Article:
Why a Psychologist is Writing about
By Ellie Nelson-Wernick, Ph. D.
Heart disease can cause serious illness and disability — And it is the No. 1 cause of death in the US for both men and women.
Psychology is the study of human behavior, and psychologists are trained to help individuals identify when change in behavior could be beneficial, and how to go about making changes for a healthier life.
Health Behavior matters. Most of us are aware that healthy lifestyle choices reduce the risk of developing illness, and that practicing positive health behaviors such as these are vital to those with a diagnosis of heart disease:
- Exercise for 30 minutes most days of the week.
- Don’t smoke or use tobacco products and avoid second hand smoke.
- Eat a diet low in fat, cholesterol and salt.
- Maintain a healthy weight.
- Get regular health screenings to detect early signs of hypertension, high cholesterol or diabetes, which are all risk factors for heart disease.
If you are not making conscious efforts to achieve these goals, I challenge you to ask yourself WHY NOT? And more importantly, if you want to have good health, what behaviors are you willing to start changing?
Here’s something you may not know — A growing body of research demonstrates that our THOUGHTS and EMOTIONS have as great an impact on our heart health as smoking, obesity and hypertension.
- While some stress in our lives is inevitable, and can even serve as a motivator, chronic stress produces hormone levels that disrupt the body’s healthy functioning.
- Prolonged pressure from work, financial problems, marital conflict, caretaking of a family member as well as other sources of stress have been correlated with the development of heart disease.
- Particularly at risk are those of us who respond to stress with anger and hostility.
- Depression, anxiety and lack of social support are additional factors contributing toward heart disease.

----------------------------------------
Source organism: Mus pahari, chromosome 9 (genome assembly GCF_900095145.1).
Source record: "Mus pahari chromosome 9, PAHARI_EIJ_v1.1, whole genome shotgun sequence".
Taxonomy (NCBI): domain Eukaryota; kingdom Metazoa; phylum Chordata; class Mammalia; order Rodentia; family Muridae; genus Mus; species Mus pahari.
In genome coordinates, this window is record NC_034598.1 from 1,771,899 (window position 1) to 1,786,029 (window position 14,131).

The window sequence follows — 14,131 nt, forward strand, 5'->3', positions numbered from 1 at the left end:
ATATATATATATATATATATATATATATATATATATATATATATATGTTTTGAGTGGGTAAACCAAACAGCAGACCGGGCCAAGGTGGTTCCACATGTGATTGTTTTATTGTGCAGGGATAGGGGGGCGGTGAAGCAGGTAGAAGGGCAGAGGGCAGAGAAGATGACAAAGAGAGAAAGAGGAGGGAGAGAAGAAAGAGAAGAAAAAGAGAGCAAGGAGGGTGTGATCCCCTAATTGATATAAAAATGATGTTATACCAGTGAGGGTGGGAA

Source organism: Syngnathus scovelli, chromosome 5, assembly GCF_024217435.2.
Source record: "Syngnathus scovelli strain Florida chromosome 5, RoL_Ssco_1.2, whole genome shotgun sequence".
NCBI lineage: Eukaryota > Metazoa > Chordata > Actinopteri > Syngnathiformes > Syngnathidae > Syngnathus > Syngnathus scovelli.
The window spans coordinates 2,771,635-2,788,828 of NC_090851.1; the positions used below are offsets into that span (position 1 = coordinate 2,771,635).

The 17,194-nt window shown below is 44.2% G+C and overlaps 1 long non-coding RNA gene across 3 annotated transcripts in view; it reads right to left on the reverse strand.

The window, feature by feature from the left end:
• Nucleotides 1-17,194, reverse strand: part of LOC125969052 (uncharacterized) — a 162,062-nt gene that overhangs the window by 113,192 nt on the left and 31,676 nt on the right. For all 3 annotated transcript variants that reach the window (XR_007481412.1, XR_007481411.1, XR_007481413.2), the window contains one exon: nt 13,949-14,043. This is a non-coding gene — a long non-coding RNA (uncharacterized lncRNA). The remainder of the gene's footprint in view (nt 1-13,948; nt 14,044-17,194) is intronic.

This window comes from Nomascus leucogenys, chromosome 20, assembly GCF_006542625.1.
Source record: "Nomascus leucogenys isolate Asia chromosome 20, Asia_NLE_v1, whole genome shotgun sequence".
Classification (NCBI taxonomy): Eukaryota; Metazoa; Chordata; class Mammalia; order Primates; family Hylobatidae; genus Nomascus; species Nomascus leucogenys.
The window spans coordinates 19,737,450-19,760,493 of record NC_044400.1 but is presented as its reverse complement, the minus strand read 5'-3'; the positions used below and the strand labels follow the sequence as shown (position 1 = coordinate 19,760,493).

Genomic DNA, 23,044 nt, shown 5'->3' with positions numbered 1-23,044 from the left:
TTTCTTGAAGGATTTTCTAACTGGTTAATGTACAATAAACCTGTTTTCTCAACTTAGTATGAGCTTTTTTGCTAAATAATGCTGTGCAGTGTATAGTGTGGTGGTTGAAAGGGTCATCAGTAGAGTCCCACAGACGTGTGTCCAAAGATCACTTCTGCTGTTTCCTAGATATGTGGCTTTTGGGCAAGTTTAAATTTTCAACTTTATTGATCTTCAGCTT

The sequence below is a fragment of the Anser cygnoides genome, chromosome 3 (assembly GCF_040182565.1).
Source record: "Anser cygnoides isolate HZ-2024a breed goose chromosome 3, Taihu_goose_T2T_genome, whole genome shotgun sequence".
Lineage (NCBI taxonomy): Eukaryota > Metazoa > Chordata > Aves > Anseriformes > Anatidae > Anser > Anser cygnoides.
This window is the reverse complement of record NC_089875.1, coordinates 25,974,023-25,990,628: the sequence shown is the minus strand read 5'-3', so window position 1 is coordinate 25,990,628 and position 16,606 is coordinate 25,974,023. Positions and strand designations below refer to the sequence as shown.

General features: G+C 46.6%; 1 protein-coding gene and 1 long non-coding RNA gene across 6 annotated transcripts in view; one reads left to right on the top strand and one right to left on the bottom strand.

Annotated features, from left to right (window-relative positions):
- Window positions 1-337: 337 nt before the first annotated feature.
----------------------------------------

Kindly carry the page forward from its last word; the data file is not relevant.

And are you aware — there is also strong evidence of a link between heart disease, open heart surgery and depression?
Over half of patients with a history of heart attack experience depression, and only 10% of these patients are identified. Not only do these individuals suffer the effects of depression, but if it is left untreated there is increased risk for subsequent heart attack or stroke.
Estimates of patients who develop depression following coronary bypass surgery range from 30 – 50%. That’s a lot of people — and again, the diagnosis is often missed, along with the opportunity for treatment.
Here’s something else we need to change —
Cardiac rehabilitation programs are known to help patients live longer and have a better overall quality of life — physically, psychologically, and socially — and yet they are grossly underutilized. Only about half of patients who leave the hospital after heart attack or surgery are referred, and fewer than 20% of patients who are referred participate.
Health professionals need to educate themselves and their patients about the importance of Physical AND Behavioral health.
- Simple screening measures can be used to identify individuals at risk.
- Patients and their families need to be informed of the potential for depression following cardiac events and how to address it.
- Referral to cardiac rehabilitation programs is the standard of care and patients should be strongly encouraged to participate.
It can be difficult making healthy behavior changes and managing our emotions adaptively. Meeting with a psychologist, who can work in collaboration with you and your physician, will help you learn ways to live a healthier life.
Depression After A Cardiac Event or Diagnosis
Cardiac rehabilitation past, present and future: an overview